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WINNIPEG, April 30 – Head coach Pam Danis, smiles as she watches the young Skownan First Nation basketball players running confidently alongside the Bison Women’s Basketball team. Thanks to a $5,000 grant from the True Sport Community Fund, the two teams have forged a relationship that is organized around keeping Aboriginal youth in school through sport. “Our vision is to create a structured sport team in Skownan by building on the already present interest in basketball,” says Pam Danis, head coach of the University of Manitoba Bison Women’s Basketball team. “The grant has allowed us to start a local coaching program with the long-term goal of creating a sustainable project, where adult volunteers are trained to instruct youth.”
The fund is the result of a partnership between The J.W. McConnell Family Foundation and the True Sport Foundation. The goal is to foster healthy lifestyles, community leadership, and social networks within Canadian communities, and in particular, the targeted sectors of Aboriginal, low income, and new Canadian families. To date, 41 communities across Canada have received grants totalling $365,000.
“Through the True Sport Community Fund, we are helping communities to provide tools and programs that will give Canadian children and youth an opportunity to participate in True Sport – sport based on the values of fairness, inclusion, excellence, and fun,” says Victor Lachance, Executive Director of the True Sport Foundation.
“Being a part of this basketball program has given us some wonderful benefits,” says Myrtle Catcheway, Skownan basketball coach. “Not only have we gained new basketball skills, we also learned the value of friendship, commitment, and determination. The students in the program have a good attendance record in school, and a positive attitude. I’m very proud of these students and their parents, and I hope they continue to use these experiences to the best of their abilities.”
Skownan First Nation is a rural community, located four hours northwest of Winnipeg. According to Statistics Canada the total population is 389, and 45 per cent of the community are young people below the age of 20. Skownan is plagued by high unemployment rates, and poor educational outcomes.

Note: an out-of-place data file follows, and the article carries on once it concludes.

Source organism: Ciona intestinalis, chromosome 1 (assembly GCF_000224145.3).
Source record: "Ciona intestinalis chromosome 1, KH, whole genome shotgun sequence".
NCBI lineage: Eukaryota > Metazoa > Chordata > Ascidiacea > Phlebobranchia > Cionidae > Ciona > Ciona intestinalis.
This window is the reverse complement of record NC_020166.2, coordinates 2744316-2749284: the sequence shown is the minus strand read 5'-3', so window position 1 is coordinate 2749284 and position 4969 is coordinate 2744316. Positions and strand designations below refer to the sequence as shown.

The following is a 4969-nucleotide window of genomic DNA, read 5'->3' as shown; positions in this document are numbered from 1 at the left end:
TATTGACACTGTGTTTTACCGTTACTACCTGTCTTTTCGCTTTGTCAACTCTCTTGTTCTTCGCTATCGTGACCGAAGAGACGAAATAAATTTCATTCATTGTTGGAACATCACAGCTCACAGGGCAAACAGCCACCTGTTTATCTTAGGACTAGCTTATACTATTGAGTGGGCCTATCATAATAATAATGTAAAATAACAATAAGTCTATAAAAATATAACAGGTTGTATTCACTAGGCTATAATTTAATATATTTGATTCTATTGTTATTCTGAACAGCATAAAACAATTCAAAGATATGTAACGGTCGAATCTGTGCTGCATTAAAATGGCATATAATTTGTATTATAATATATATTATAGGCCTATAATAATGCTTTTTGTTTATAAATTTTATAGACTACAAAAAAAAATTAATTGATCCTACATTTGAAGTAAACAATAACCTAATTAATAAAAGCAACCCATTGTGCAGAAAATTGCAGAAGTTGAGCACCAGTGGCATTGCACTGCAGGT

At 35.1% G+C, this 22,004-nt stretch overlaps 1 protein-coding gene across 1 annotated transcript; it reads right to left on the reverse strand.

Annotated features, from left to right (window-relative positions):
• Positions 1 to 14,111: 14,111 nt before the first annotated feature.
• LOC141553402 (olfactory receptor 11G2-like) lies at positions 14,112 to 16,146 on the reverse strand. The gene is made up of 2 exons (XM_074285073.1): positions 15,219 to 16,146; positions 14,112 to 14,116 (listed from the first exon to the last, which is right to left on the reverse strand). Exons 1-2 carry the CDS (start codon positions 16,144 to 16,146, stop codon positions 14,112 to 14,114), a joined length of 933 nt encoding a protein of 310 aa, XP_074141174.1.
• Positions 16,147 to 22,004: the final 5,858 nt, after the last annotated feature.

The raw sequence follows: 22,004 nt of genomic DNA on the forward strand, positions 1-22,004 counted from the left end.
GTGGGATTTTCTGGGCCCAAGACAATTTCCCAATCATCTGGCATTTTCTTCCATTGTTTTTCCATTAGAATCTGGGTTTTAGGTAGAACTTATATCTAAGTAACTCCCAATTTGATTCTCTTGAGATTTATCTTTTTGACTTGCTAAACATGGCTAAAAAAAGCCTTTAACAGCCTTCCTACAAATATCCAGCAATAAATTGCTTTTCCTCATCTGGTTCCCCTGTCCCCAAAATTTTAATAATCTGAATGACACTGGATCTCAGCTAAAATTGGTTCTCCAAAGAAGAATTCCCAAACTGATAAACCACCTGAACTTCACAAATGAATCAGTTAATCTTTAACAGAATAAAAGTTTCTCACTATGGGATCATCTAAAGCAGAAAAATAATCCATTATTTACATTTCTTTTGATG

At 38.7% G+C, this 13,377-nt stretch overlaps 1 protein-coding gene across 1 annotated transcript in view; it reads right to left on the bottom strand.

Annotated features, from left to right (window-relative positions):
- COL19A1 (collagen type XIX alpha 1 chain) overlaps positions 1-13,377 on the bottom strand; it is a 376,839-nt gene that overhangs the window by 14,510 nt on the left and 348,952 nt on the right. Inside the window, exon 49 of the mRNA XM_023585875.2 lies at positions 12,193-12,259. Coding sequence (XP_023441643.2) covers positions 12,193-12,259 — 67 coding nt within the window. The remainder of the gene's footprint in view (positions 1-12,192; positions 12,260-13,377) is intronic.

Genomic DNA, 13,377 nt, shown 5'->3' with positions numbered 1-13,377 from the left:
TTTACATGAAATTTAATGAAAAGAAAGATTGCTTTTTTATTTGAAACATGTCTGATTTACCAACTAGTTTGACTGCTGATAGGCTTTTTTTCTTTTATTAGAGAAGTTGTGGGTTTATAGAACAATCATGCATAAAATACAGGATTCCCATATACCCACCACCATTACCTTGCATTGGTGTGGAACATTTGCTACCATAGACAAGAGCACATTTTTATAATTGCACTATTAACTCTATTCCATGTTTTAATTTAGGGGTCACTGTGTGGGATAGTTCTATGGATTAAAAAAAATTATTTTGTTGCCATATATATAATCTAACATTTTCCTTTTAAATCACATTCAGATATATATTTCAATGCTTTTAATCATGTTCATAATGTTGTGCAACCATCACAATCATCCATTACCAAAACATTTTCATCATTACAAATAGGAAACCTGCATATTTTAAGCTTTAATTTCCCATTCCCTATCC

These results inspired non-profit organisation, Career Trek Inc., to get involved with supporting the community through educational outreach. “We started an eight-year intervention program with the Skownan First Nation to foster positive career development with the youth, from as early as age nine,” says Darrell Cole, executive director of Career Trek. “The Running with the Bison project is using sport to develop community-leadership skills, while promoting a healthy lifestyle.”
The “Running with the Bison” project has faced many challenges. When coach Danis arrived in Skownan she discovered that the reserve did not have clean water. She raised $10,000 independently, which went towards water delivery, and to provide dispensers in all classrooms. But the biggest concern of the program has been the inability to locate funding beyond those secured for the start-up of the project.
“Skownan is an Ojibwe word meaning ‘turning point’. Though we have been doing great things training kids in the program to become coaches and mentors in the community, we are at that point where we need further financial support to sustain the program,” says Cole. “Despite all these challenges, the people of Skownan are committed to tackling these issues for the betterment of their community.”
Skownan First Nation and the University of Manitoba Women’s Basketball Team have established a true partnership based on mutual sharing and receiving. At the core of this project is also the goal of developing enlightened athletes, and informed citizens, by assisting non-Aboriginal people in better understanding Aboriginal people, their culture and the barriers they are facing. In developing this awareness, in January 2006, the team was presented with a Grandfather Wood Bison by Chief Harvey Nepinak. Since then, the entire Bison Women’s Basketball team has participated in a sweat and traditional Buffalo teachings.
“The collaboration between the Skownan First Nation community and the Bison Women’s Basketball team is a realization of True Sport,” says Victor Lachance, executive director of the True Sport Foundation. “We create opportunities for people to work together through sport to make positive changes in their lives and their communities.”
The True Sport Community Fund is administered by the True Sport Foundation – one of Canada’s leading charitable organizations committed to the belief that sport makes a powerful, positive, contribution to the development of individuals, communities, and Canadian society. For more information about the fund, visit www.truesport.ca/tsfund The next deadline for applications is May 31, 2008.
For further information: Rosemary Pitfield, Director of Communications, Canadian Centre for Ethics in Sport, (613) 521-3340 ext. 3236, (613) 355-0889, email@example.com, www.cces.ca; Fairy Wong, Apinochek Pasaquok Project Manager Career Trek Inc., (204) 474-9558, firstname.lastname@example.org, http://xnet.rrc.mb.ca/careertrek/
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